Presently, at the Brooklyn Museum, there is an exhibit, Killer Heels: The Art of the High Heeled Shoe. I loved the exhibit, and viewed the shoes on display in awe, appreciating the genius and beauty in the designs, captivated by the red soles on countless Louboutin shoes, gold leather Salvatore Ferragamo wedges from 1938 and silk creations from as far back as 1650.
But then there were the shoes from China that women who had their feet bound wore; and my heart literally clenched, my stomach turned. I went home and read about foot binding and how a woman’s foot was broken and bound in order for it not to grow. As a result feet would be smaller, more dainty and womanlike. This process, foot binding, was excruciating, feet deformed and women crippled. And yet the desire to be beautiful, and maintain high status, according to some cultural belief, allowed this to go on for centuries.
Is it so different today here in America?
Our back hurts, our calves are tight but go to Barney’s 5th floor any time of any day. Go to the Bergdorf’s shoe salon. Those floors are so crowded you would think they were giving the shoes away. On the contrary, prices have climbed as shoe departments have grown in size. It seems we can’t get enough. Of course flats are displayed too; but that’s not what catches my attention.
What fuels our desire for heels?
Is it Carrie Bradshaw from Sex in the City? Does her desire for Manolo Blahniks glamorize the high heel?
Are women more attractive in stilettos?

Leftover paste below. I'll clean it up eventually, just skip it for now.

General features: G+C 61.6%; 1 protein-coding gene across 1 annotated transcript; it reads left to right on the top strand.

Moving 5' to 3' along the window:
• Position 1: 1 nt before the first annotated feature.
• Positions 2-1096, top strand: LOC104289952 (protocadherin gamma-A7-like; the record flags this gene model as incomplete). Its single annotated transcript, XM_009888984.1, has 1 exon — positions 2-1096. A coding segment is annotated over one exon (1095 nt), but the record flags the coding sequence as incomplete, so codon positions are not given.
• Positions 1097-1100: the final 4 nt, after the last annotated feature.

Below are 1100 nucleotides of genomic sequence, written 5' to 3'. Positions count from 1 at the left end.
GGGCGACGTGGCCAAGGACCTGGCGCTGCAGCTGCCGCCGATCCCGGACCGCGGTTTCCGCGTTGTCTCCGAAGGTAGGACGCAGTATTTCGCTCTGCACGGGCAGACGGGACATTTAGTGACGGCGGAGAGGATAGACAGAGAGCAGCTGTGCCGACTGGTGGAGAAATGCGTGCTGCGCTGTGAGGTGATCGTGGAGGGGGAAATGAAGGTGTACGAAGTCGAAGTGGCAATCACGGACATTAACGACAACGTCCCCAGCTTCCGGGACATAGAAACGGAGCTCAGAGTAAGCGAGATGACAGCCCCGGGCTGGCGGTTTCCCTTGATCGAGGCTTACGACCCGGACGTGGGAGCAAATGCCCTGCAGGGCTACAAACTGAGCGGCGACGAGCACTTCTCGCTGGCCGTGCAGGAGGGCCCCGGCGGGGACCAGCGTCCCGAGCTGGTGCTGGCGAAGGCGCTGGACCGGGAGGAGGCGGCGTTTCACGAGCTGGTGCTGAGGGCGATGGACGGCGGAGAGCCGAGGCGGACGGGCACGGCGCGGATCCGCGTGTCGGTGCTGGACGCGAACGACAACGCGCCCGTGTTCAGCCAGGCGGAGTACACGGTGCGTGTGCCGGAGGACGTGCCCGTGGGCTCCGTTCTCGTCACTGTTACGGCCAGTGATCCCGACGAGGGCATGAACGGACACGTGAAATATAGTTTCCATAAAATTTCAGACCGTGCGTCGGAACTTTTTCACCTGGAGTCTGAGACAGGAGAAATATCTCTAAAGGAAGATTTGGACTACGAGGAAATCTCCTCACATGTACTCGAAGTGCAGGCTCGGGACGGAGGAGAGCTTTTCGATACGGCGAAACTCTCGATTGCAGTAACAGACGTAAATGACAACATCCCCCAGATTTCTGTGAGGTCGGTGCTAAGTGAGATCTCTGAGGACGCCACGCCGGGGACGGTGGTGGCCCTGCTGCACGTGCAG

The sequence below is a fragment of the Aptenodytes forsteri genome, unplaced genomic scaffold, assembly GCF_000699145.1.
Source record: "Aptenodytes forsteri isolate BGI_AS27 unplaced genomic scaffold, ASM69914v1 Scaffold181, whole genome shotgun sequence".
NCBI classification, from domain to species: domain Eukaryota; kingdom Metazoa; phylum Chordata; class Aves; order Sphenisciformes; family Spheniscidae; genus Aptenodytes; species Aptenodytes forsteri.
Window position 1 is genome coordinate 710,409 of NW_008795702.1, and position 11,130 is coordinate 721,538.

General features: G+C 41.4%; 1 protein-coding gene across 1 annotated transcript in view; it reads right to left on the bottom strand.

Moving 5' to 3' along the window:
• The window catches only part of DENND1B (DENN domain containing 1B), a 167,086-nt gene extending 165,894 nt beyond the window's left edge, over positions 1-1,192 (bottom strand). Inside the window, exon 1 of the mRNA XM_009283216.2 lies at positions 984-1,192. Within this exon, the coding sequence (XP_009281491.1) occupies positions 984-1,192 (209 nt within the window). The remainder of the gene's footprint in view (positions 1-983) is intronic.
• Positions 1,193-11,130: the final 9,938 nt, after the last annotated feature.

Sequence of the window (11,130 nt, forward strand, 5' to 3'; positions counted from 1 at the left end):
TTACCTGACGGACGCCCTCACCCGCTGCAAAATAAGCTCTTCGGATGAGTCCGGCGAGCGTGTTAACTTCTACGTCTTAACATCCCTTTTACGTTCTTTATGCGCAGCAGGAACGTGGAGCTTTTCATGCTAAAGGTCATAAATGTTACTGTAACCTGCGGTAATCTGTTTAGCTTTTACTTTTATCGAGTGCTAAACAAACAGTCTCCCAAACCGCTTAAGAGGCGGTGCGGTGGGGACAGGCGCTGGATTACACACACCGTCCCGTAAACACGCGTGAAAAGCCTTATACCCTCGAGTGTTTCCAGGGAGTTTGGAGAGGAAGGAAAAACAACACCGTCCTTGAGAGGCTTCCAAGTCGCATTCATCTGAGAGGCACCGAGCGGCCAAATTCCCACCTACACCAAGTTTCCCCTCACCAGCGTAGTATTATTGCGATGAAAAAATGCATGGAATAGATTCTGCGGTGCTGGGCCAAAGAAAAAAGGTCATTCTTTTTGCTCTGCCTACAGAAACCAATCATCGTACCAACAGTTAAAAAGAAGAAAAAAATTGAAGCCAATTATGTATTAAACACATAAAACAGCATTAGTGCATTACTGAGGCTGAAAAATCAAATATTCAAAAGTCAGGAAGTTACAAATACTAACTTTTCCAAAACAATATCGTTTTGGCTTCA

Or have we been conditioned to think that high heels are beautiful because celebrities and fashion models are pictured in them?
Here’s news: in 2010, at an Alexander McQueen fashion show a model took off her deadly sharp stilettos, protesting, choosing not to walk the show for health and safety reasons.
Are high heels the new cigarettes?
There was a time when Lauren Becall and Humphrey Bogart made smoking look cool. But in case you didn’t know, Humphrey Bogart died of esophageal cancer. As people got educated and became aware of the hazards of smoking, things changed.
So feminists, like the surgeon general, warn us. They proclaim that heels are unsafe and detrimental to the well-being of a body, our backs and feet compromised. And maybe that agenda has been successful. The image of the heel altered from something beautiful to something irrational, which leads one to believe that flats are just cooler. Image accounts for a lot. And possibly, in time, these shifts in thinking will change things for future generations.
Often, comfort wins out, and I wear flats; but while I believe there is nothing as uncool as wearing high wedges or heels to the beach or a poolside, sometimes, I do it anyway.
Even though it might not be considered the height of elegance or class, I have been known to dance barefooted at the end of a long night. Yes, I can be defeated, or more precisely, “defeeted” by my shoes.
And yet, I won’t stop wearing them. I gawk at them in wonder in magazines, on department stores shelves, on other women’s feet and in museum exhibitions. They are inexplicably alluring.
In Kinky Boots, the Broadway show, there is a song called, Sex Is In The Heel. And maybe that’s it.
After all, John Travolta responds as desired to Olivia Newton John as she struts in those red stilettos. He sings, “And I’m losing control ‘cause the power you’re supplying, its electrifying.”
High heels are instruments of power. And I, along with many other women, buy into the idea that they elongate your legs, make you wiggle when you walk and give you a taller, thinner silhouette.
Even though logically, I want to say those are silly, superficial reasons to wear high heels, on some primitive level, I’m seduced by them. Just as men are.